How to get your file server in Azure

In today’s cloud orientated world, lots of File Servers lose the battle to modern solutions like Teams and Sharepoint. But what if these solutions don’t work for your company. For example, these files are not supported on those platforms or the applications working with the files don’t support accessing it from any other type of share than CIFS or SMB. Files are too big and accessed to regularly which cause latency or a too big demand on the internet connection?

Are you out of luck and cannot take advantage of cloud services for this? Maybe not yet.. Typically, for most of the organizations 80% of the data is never to almost never accessed. What if the clients and applications require that the hot data is available with low latency? We can use Azure File Sync to move the 80% of cold data to Azure Files. This way we save disk space on storage. If all the files are stored in Azure it is also possible to store them in Azure Backup! It is most likely cheaper and automatically offsite.

Let’s look at Azure Files and Azure File Sync!

What is Azure Files?

With Azure Files you have the ability to store files in Azure Storage accounts which can be presented as files shares that you can access over SMB. Microsoft put in a lot of effort the past year to enable NTFS permissions on this, and they have done a pretty good job in making it more usable now. They enabled AD integration so you can use NTFS permissions and groups now. And you can access the shares from remote offices and your datacenters with Azure Private Link. And last but not least? you can also use DFS-N (Distributed File Service Namespace) now.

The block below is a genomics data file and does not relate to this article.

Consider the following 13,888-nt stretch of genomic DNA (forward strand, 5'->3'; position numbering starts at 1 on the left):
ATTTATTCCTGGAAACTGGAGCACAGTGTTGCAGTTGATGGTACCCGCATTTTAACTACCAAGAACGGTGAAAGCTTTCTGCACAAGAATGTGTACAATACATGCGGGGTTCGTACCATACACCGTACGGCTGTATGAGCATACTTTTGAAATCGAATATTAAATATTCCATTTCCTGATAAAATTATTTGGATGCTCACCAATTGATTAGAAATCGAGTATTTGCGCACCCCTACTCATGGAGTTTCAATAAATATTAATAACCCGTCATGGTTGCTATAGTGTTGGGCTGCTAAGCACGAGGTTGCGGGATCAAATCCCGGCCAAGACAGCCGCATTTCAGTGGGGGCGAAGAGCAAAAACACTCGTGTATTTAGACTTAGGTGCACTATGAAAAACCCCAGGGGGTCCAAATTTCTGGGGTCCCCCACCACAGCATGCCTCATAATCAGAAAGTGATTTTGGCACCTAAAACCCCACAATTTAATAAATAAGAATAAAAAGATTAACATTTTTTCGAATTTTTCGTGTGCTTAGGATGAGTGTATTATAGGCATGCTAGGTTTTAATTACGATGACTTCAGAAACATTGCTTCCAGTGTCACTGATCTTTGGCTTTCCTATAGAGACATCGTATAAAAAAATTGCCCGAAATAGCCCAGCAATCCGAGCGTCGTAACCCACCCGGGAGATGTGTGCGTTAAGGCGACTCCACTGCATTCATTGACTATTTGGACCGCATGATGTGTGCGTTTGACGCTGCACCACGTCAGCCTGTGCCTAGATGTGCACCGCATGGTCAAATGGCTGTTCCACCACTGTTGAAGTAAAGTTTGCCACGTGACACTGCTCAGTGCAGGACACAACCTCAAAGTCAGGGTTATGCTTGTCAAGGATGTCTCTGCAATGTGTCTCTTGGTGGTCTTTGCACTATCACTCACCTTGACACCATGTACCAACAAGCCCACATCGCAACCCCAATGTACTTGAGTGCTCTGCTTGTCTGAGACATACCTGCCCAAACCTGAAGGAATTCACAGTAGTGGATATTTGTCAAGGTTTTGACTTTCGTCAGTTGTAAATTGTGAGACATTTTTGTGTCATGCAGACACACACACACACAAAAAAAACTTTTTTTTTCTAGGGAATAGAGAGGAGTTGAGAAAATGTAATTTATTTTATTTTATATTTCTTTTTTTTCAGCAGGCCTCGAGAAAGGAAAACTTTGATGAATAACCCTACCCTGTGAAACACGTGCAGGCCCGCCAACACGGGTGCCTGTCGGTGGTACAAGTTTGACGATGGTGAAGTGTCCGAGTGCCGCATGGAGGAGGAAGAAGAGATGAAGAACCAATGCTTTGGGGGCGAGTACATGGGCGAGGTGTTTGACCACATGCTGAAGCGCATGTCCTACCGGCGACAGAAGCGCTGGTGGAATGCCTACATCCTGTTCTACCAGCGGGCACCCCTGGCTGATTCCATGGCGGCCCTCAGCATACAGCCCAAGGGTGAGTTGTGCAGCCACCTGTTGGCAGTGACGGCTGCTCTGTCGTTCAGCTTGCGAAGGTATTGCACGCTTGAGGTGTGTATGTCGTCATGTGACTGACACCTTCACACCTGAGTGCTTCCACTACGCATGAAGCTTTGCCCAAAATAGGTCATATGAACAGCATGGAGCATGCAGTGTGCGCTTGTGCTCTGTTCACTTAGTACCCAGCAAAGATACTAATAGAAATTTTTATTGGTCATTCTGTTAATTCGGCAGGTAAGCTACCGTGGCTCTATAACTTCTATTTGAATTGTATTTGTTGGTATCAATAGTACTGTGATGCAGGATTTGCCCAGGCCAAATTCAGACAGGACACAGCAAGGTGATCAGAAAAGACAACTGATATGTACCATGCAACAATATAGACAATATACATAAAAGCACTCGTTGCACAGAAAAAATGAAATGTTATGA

At Splitbrain we always recommend the use of DFS-N in file servers. DFS-N gives you great flexibility in case of migrations or when you need to move files and folders around to other disks or servers.

What resources do we need?

You can use different storage accounts based on your needs. For example in the case of availability you can use Local Redundant Storage (LRS), Zone Redundant Storage (ZRS) or go global with Global Redundant Storage (GRS). And there is a performance point of view with regular or premium storage.

Pricing

In Azure you pay for the resources you use. For Azure Files you can take a look at Azure Files pricing overview to calculate how much it will cost if you migrate your files to Azure Files. Keep in mind that not only storing the files in the share cost money. With accessing, listing and changing the files you will also be charged based on x amount of actions. In addition downloading the files from Azure Files to the client are charged as described here.

What is Azure File Sync?

With Azure File Sync you can extend your current file server to Azure in a tiered storage principle. You use your current file server as endpoint for your clients with all the current features there are today and offload the bulk of your data to Azure. You can configure the Azure File Sync agent to keep files newer than x amount of days on the file server per share or choose to not tier at all. This way most of the hot data is locally and only changes are sync from and to Azure.

With Azure Files, Azure File Sync and your file server you can have best of both worlds!

Note that you cannot use DFS-R and AFS Tiering on the same volume, they will bite each other.

What resources do we need?

With Azure File Sync we also require storage accounts to store the data. The same rules apply for the different types of storage accounts as described in the chapter Azure Files. On top of that we need a storage sync service to takes care of the synchronization and access of the data from the file server.

Pricing

For Azure Files information you can view the pricing chapter for Azure Files above. On top of that we also need an Azure File Sync Service (or storage sync service) and that one is free if you only use one file server. When you have more you will be charged for the additional servers. Keep in mind that most of your data that is changing is on your file server. So your operational costs will be lower with Azure File Sync in compare to Azure Files.

Now let’s dive into that!

Azure Files and Azure File Sync use cases

To give you a better understanding of the possibilities with Azure Files and Azure File Sync we describe some example scenario’s below.